sexta-feira, 26 de março de 2010
DAN’S JOURNEY: Interview with Dan Fraga
Dan Fraga is one of the popular comic artists that started in the American industry back in the 1990’s, during the golden days of Image comics.
With a wide range of work that includes CGI based comics and different styles and themes that vary from traditional super-hero slugfests to radical Sci-Fi scenarios, he is now working in regular basis for the Big Two, Marvel and DC Comics, but is plenty of plans for the future.
Here he will talk about his early days, his works for Rob Liefeld and his literary influences, that include Joseph Campbell and William Gibson.
With you, Dan Fraga!
">Octavio Aragão – Hi, Dan! Good to have you here! First of all, please, can you talk a little about your career? How did you begin in the comics industry?
Dan Fraga – When I was 13 I decided I wanted to be a comic book artist. 1986 was the year and THE DARK KNIGHT RETURNS was the book. I know that I don't have to elaborate, because so many people feel the way I do about THE DARK KNIGHT.
In 1988 I got to see my first comic convention. It was Wonder-Con #2. I got to meet so many creators at that show. Arthur Adams, Bob Shreck, Larry Marder, Michael Kaluta, Sergio Aragones , Erik Larsen, and Ron Lim... it was amazing. It was at that show that I was certain that I wanted to draw comics. In 1988 I made my first zine, it was called CHESSKNIGHT VIEWS. It featured an interview with the great Carl Potts. That interview is still one of the best pieces of advice for aspiring comic book artists. Carl knows his stuff.
In 1989 I went to another convention where I met Rob Liefeld for the first time. The dude was really cool. He was one of the few creators who really seemed to care when he gave you a critique of your work. He'd suggest books and artists and was really specific with his advice. I found that to be very encouraging and refreshing. Most of the time I'd show my work and get replies from the editor that sounded exactly the same as the one he gave the ten guys who showed their work before me. Rob's advice was really tailored for the person he was critiquing. I was a really grateful for his time and for his attention to my work.
My buddy Mike, who went to the show with me, bought a sketch from Rob that was drawn on the back of his personal stationary. It had Rob's number and address on it. I took that opportunity and called Rob that following week to thank him for his time. He was gracious and took my call and was really cool about a stranger calling his house. I started sending him more of my pages and drawings as I'd get them done. I'd send a fax daily when I was on lunch break in high school. I was a pest. Seriously.
That's when I got to meet Marat Mychaels. He was Rob's assistant at the time. Marat and I became friends over the phone and used to talk shop all of the time. We were about the craft. Every aspect of it. It was a really cool time to be into comics. The time before Image Comics happened, 1991, I had just graduated from High School and I was walking into the new exhibition hall for the San Diego Comic-Con. T2 opened that weekend. Man, it was cool. I ran into Rob and Marat and they had told me how they were going to start a comic studio and wanted to tell me about it. This was the first time I had heard about what would later become Extreme Studios.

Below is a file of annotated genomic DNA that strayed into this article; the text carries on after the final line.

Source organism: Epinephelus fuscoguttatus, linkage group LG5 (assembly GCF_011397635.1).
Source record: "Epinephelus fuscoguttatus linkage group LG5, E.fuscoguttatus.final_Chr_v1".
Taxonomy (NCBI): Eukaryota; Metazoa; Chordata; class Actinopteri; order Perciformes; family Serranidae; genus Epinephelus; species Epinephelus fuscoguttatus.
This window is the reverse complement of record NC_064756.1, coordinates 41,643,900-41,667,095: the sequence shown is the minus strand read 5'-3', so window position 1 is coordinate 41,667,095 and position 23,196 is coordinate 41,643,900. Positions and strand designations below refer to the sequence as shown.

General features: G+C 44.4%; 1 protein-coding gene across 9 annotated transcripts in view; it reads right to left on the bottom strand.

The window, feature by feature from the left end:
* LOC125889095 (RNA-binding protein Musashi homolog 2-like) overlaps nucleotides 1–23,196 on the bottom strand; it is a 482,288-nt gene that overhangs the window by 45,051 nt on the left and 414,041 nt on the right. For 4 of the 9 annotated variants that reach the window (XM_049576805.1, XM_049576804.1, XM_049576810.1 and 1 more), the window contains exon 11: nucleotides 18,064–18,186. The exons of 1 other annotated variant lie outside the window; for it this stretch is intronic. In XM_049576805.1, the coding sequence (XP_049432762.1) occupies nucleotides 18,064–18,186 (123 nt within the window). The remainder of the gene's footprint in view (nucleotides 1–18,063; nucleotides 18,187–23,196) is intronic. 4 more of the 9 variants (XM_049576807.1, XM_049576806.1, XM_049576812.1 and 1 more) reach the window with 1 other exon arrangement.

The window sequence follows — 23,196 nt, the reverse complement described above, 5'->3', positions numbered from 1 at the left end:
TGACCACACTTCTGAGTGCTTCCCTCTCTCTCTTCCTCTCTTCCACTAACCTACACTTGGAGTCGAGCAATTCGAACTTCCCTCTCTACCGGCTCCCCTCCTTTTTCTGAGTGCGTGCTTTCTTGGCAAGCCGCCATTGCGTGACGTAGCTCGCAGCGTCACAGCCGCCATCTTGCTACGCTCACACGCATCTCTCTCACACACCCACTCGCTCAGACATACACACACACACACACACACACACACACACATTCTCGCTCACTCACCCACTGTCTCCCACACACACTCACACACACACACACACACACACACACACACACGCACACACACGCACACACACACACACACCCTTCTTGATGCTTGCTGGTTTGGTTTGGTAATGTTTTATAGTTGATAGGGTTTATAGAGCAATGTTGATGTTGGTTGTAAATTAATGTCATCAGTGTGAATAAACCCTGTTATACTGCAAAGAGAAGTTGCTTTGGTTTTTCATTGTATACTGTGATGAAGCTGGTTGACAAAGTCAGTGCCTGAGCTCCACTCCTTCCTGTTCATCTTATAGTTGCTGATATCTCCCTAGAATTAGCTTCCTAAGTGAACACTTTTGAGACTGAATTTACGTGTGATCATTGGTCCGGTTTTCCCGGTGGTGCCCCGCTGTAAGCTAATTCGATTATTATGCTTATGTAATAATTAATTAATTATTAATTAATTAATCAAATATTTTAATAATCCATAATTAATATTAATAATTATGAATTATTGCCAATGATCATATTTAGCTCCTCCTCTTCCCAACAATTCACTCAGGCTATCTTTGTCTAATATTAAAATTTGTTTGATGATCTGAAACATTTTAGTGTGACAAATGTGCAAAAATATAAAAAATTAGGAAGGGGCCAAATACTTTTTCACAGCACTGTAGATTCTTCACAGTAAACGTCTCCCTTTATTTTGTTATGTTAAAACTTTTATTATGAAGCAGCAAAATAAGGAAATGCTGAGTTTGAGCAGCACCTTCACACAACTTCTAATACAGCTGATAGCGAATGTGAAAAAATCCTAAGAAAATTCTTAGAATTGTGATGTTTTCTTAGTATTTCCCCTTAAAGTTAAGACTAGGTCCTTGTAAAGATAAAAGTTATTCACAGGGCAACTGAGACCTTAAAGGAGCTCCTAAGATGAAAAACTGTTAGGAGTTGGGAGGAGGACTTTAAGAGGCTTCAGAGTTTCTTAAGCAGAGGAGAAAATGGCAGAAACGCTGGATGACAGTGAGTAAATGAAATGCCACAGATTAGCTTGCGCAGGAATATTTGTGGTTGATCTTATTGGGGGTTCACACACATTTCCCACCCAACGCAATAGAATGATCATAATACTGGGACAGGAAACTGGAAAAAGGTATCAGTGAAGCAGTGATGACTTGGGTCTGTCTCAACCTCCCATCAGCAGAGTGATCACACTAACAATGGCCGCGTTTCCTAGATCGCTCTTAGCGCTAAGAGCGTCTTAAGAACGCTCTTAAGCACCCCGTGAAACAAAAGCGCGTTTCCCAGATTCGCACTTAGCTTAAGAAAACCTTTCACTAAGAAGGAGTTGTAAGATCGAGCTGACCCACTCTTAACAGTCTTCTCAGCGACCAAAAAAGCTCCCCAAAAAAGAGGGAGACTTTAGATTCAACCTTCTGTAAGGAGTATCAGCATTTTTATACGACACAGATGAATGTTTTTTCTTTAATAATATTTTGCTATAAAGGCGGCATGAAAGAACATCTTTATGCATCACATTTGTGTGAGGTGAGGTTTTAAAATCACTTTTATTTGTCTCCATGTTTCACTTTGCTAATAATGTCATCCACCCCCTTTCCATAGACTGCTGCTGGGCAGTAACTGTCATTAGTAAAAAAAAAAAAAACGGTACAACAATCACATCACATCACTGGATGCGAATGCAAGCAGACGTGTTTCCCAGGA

This wasn't the only excited news that I had heard at that show. I had done samples for the show and I had shown them to DC comics editors Neil Pozner and Brian Augustyn. They were so pleased with the samples that they gave me a tryout story. It was the one they gave to guys that showed potential, the JLA carnival story. I sent in my pages and I hadn't heard anything back. I was a little discouraged but I still kept plugging away and inquiring with both DC and Rob about a job. In February of 1992 I got that break. Rob Liefeld had asked me to join Extreme Studios.
OA – What was your favorite gig till today?
DF – I liked KID SUPREME.
OA – As we can see through your work in GEAR STATION, you are an enthusiast of the possibilities of CGI Comics. Do you believe that the Internet - with the web comics - could be the answer to the industry?
DF – No. I think the industry is in a time of healing from the abuse it had in the 90's and is on it's way to full recovery. CGI is a tool, and that's it. It all comes down to the story and art.
OA – Personally, I think GEAR STATION was your best work to date, with lots of great backgrounds and an interesting character design. Why do you put it aside and went back to the majors? It wasn't worth the effort?
DF – Low sales. I was going broke, working 16 hour days. I have a wife and a mortgage. I had to do something.
OA – You are a great fan of Sci-Fi and Fantasy, such as Star Wars and Lord of The Rings. I even can notice a heavy influence of the SW narrative structure in GEAR STATION. Do you also read Science Fiction and/or Fantasy? Or your basic influences are movies?
DF – I actually got the structure from Joseph Campbell's A HERO’S JOURNEY. I like movies and Sci-Fi novels. Especially William Gibson.
OA – Ok, let's talk about the future. How do you see the future of American Comics and what's your plan for the next years?
DF – American Comics are maturing. Almost too much. I think they are going to snap back to the more exciting fun stories. Jim Lee's Batman is the herald for this. My plans are DARWIN LIGHTWING and doing the best work I can.